Then again, writes the author, maybe that is what the US financial powers-that-be want to happen: at least that would greatly devalue America’s foreign debt…

In Thursday’s issue of ROSSIYSKAYA GAZETA Chairman of the State Duma’s International Affairs commission Konstantin Kosachev writes that to be great a nation does not necessarily have to be big. It can be great because it is capable of setting agendas for the whole world. And a big nation which does not set agendas for the world should work its best to start doing it.

The politician says that in the past years Russia has been more often reacting to agendas set by others than offer its own agendas. That is one of the reasons why Russia’s opinion was not taken into account by the Western partners as often as we would have liked: the Russian opinion came in the form of reaction, not initiative.

Kosachev writes that in its time the Soviet Union definitely had set agendas for the world on a regular basis. Its influence on the collapse of the colonial system, and the fact that after WWII it led a whole group of nations under its banner, speak for themselves. In the past 20 years the US was successfully presenting its own agenda as the agenda for the whole world. Western Europe has been setting regional agendas, overcoming centuries-old contradictions and antagonisms between European nations.

Post-Soviet Russia, due to various objective and subjective factors in its history, has been limiting its domestic and international agenda to the denial and countering of the global US agendas and the agendas set by Western Europe.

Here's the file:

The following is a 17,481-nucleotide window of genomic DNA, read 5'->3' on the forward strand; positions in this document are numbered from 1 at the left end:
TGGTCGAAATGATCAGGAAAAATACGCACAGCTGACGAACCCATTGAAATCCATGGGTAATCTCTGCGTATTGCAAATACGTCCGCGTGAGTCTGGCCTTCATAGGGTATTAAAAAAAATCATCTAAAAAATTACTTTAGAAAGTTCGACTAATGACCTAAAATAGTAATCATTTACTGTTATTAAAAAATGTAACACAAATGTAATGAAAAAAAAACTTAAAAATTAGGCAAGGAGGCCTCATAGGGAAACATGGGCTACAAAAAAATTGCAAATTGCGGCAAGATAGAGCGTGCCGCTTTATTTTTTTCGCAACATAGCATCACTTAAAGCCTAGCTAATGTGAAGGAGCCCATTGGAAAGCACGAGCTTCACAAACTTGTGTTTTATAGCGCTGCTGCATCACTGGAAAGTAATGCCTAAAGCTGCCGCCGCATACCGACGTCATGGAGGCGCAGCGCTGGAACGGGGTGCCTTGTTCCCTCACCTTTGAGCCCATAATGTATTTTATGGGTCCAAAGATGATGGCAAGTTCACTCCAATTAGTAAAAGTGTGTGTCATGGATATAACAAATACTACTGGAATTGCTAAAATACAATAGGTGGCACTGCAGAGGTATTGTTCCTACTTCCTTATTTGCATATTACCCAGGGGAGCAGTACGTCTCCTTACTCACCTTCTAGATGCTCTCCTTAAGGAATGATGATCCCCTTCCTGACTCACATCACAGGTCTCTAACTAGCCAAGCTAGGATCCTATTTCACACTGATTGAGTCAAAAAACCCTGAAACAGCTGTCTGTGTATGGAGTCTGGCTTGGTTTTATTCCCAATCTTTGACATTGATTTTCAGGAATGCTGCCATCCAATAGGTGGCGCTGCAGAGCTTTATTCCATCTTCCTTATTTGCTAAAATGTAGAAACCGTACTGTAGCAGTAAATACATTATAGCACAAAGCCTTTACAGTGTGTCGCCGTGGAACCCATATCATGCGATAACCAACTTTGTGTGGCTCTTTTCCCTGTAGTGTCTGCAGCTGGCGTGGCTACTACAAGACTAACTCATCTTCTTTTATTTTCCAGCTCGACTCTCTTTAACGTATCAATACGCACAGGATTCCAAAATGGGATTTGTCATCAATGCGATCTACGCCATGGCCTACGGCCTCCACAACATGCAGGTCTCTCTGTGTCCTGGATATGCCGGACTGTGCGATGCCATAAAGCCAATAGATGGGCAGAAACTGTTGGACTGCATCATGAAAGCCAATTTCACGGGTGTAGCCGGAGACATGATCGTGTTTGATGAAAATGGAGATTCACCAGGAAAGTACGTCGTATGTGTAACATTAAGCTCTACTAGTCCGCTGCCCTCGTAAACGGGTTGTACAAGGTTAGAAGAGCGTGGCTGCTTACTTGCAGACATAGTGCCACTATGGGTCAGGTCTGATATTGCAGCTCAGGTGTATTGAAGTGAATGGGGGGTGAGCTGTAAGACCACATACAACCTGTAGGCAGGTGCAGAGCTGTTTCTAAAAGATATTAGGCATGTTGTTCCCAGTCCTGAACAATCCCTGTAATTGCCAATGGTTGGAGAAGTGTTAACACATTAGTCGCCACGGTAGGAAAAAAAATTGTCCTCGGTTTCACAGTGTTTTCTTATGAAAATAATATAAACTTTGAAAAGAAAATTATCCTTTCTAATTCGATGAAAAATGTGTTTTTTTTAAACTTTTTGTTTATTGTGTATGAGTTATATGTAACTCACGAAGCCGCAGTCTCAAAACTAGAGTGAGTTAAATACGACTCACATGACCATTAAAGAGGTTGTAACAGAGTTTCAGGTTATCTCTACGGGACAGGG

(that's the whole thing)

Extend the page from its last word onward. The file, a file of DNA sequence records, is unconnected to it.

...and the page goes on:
At the moment the situation is changing, says the author. On the one hand, Russia is now usually listened to when it has something to say. On the other hand, we still often resort to reacting to others’ actions, and thus become prisoners of scenarios drawn by others. For instance, Russia’s relations with NATO at the moment are limited to two issues to which we respond in the reaction mode: the expansion (Georgia and Ukraine) and the placement of the elements of the US missile defense system.

Both these scenarios are not ours, and there is no place for Russia in either of them. They are both reflections of interests alien to Russia, if not exactly opposite to them. But our country, continues the MP, not being a member of NATO, automatically becomes a risk for the alliance and, being a nuclear superpower, it definitely occupies one of the first positions on NATO’s list of potential adversaries.

The only right way to respond to that, says Kosachev, is to offer our own models of interaction – in the case of NATO and in many other cases. It is senseless to blame NATO for pursuing its own interest. Instead, we should offer such models of interaction that would be beneficial for all, that would accept the existing international bodies and international legal mechanisms as they are, using them to block the trends that are against Russia’s interests, especially in the sphere of security.

From that point of view, says Kosachev, the initiative by President Dmitry Medvedev on the new architecture of European security is Russia’s claim for setting a global agenda – not in the sense that others will have to obey us, but in the sense that the security architecture needs change, and Russia suggests it, ready to share the creation of the detailed version with our European partners, such as France and Germany.

Evgeny Belenkiy, RT.